• The Philippine Revolution of 1896. Ordinary Lives in Extraordinary Times, Florentino Rodao & Felice Noelle Rodriguez (eds.), Quezon City: Ateneo de Manila University Press, 2001, 310 p. By Proserpina Domingo TAPALES Most often, historical research deals with major events, big-name statesmen, or heroes of wars and revolutions. Some, however, dwells on smaller aspects of life. In the latter genre, the historian is able to look deeper into situations, people, and locales, and enables the reader to relate specific events to the larger societal picture. This book does just that: It looks into sections of Philippine society affected by the 1896 revolution, describing lives beyond Bonifacio and Aguinaldo, examining inward through the masa (mass), and offering portraits of small pockets of society, whose lives were drastically changed by the revolution, even though they did not assume leadership roles in it. Moussons 5, 2002, 113-157
The book features selected papers presented during the Fourth Conference of the Spanish Association for Pacific Studies (AEEP), held in Valladolid, Spain, in 1997. It approximately covers the drastic transition from Spanish colonization to short-lived Philippine independence to American takeover of the islands; times, certainly, that affected each person living then in the Philippines. The essays look at the ways in which various sections of society – women, ethnic groups, the Spanish soldiers, the clergy, the Filipino military, the civilians, and the local elite - saw their lives change. Barbara Watson Andaya, in her chapter on women, explains how gender associations during the revolution can be thought of in terms of partnership, which “reconceive the female role as one which complemented that of the males,” thus making the Philippine revolution “appear far more ‘modern’ than resistance movements of the same period in other Southeast Asian countries.” This idea is amplified in another chapter on gender, by Mina Roces, contending that “power was exercised unofficially and unobtrusively behind the scenes as [women] fulfilled their various roles from soldiers and couriers, to nurses and auxiliaries”. Leonard Y. Andaya discusses the difficulty of forging one Filipino nation “because of the barriers of ethno-linguistic identity that had been advanced by the religious orders.” Yet, at the end of what he calls “the long revolution”, the revolutionary leaders, in the process of indigenization, “were able to create a national context in which the inhabitants… could then believe in themselves as Filipinos.” By studying records of baptisms and burials in the province of Cavite, Glenn Anthony May was able to trace civilian flight from areas of extreme fighting to safer areas during the revolution. Interestingly, this allows him to conjecture that “the presence of refugees and the attendant food shortages also played a role in the conflict between Bonifacio and Aguinaldo” (p. 135). The civilian refugees also affected the war, as their presence “contributed to the fissures that already developed in the ranks of the revolutionary leadership.” The revolution, as expected, affected in no small measure the lives of soldiers, Filipino or Spanish. As letters written by a Spanish soldier, collected and interpreted by Fernando Palanco Aguado, attest, ambitions were put on hold, if not Moussons 5, 2002, 113-157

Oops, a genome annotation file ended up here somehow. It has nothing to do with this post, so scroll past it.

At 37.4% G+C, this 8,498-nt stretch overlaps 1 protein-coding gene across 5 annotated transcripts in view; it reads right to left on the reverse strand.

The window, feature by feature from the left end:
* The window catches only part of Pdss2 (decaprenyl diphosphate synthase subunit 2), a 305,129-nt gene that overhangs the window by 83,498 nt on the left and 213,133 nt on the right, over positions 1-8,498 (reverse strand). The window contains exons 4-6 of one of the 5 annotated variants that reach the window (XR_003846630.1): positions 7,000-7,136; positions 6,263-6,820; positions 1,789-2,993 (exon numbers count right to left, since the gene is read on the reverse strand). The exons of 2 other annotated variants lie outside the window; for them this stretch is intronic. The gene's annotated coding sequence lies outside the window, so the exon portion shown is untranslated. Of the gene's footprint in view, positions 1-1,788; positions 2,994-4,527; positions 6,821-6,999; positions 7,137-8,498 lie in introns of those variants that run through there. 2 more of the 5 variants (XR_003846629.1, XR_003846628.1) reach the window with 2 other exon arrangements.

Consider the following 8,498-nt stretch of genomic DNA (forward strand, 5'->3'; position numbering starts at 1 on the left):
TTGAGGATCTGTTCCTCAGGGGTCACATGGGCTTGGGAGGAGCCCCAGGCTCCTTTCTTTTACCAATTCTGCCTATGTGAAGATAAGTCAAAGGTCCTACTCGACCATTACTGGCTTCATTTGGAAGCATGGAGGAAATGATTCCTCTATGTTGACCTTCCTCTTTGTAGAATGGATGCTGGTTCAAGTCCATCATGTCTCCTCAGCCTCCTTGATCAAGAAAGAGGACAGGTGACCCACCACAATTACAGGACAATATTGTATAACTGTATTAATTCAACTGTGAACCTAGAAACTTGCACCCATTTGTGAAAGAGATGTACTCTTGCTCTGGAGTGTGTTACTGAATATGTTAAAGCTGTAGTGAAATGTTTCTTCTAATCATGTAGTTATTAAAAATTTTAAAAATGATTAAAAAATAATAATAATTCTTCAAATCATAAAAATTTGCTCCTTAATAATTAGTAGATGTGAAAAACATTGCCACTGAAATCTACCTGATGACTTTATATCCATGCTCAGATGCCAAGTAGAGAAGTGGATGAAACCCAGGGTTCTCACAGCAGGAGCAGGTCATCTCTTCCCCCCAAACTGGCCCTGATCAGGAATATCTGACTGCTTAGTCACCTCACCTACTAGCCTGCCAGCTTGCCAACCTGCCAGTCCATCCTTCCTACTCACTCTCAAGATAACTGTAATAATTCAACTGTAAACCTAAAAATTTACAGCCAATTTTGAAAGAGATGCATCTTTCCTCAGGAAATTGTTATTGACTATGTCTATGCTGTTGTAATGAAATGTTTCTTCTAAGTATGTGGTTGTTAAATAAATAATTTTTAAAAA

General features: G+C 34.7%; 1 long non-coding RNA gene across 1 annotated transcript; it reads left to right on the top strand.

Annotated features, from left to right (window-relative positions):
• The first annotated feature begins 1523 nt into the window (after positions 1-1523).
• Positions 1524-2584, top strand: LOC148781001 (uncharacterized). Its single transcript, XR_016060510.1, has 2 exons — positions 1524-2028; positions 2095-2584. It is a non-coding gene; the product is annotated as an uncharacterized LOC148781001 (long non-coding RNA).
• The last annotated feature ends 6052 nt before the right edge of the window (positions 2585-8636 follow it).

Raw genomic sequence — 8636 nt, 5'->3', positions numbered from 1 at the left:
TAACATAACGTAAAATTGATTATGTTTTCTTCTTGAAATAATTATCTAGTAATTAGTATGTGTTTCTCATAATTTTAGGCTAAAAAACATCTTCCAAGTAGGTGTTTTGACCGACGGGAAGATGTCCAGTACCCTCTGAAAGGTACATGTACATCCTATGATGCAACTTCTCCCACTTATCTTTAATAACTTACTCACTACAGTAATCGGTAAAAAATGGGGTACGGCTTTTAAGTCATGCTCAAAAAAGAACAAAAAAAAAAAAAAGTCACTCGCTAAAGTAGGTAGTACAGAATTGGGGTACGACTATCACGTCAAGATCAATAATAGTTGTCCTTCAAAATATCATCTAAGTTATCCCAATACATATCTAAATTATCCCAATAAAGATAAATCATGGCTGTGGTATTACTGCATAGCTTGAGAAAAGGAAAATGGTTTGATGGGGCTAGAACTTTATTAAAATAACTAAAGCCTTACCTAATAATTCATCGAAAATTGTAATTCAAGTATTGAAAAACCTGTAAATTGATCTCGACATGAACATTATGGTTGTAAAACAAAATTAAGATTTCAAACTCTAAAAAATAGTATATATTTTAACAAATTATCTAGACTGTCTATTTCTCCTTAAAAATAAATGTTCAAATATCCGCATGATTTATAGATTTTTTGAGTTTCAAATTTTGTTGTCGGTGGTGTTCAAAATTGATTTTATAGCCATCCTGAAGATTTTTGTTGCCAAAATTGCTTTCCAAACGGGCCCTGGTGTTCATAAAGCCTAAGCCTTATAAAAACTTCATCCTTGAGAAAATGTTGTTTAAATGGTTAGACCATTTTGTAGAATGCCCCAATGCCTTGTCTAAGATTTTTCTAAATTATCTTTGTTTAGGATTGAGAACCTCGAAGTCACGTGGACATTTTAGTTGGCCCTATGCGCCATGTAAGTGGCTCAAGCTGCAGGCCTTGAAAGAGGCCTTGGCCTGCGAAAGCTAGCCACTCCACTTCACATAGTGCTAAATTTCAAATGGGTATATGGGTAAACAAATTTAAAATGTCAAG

Comptes rendus / Reviews
killed, by war. But the fate of the Spanish clergy has not been so dramatically documented as in a chapter by F. Cayetano Sánchez Fuertes on the Franciscans in the revolution, describing the physical suffering and humiliation inflicted to the clergy by the Filipino victors of the revolution. Essays on the military and on local government corruption provide continuing mirror reflections on present-day Philippine society. Alfred McCoy traces today’s military traditions and practices to colonial times, Spanish and American, noting that the ideals taught in the military “were so clearly foreign, they lacked roots or resonance within the country’s political culture.” The same pertains to political culture. Xavier Huetz de Lemps shows that, as early as 1772, “the Council of the Indies [had] denounced the culture of corruption among the citizens and inhabitants of the Philippines.” The methods of local corruption still continue, in more elaborate guises, probably because, as their colonial precursors, they are hardly reported or resolved. In a chapter on legal proceedings against corrupt governors, Luis Ángel Sánchez Gómez makes clear that the pattern of low-level practitioners being severely punished while the bigger fish go free has historical antecedents. During the Spanish times, decisions were affected by some factors as “the prestige of the (Spanish) race and authority.” Today, it could be kinship or fellowship among the elite. The chapter by Yoshiko Nagano documents the strong trade links between the Philippines and Hongkong and Singapore, or “intra-Asian trade,” where the trading partners were used for reexport or reimport of goods between the Philippines and the United States and Britain. In another chapter, Karl-Heinz Wionzek relates events behind diplomatic façades, which disguised “frictions among the German and American forces in Manila Bay” in 1898. Ending the volume, Bernardita Reyes Churchill’s essay presents major themes on the Philippine revolution as drawn by historians, aptly concluding that, while some critics write that the Philippine revolution is a much-studied topic, there remain areas to be analyzed. Quoting from another historian, it challenges scholars “[...] to write plural, disparate, and heterogeneous histories of the revolution in which heroes matter, yet do not, in which class divisions are evident, yet fluid,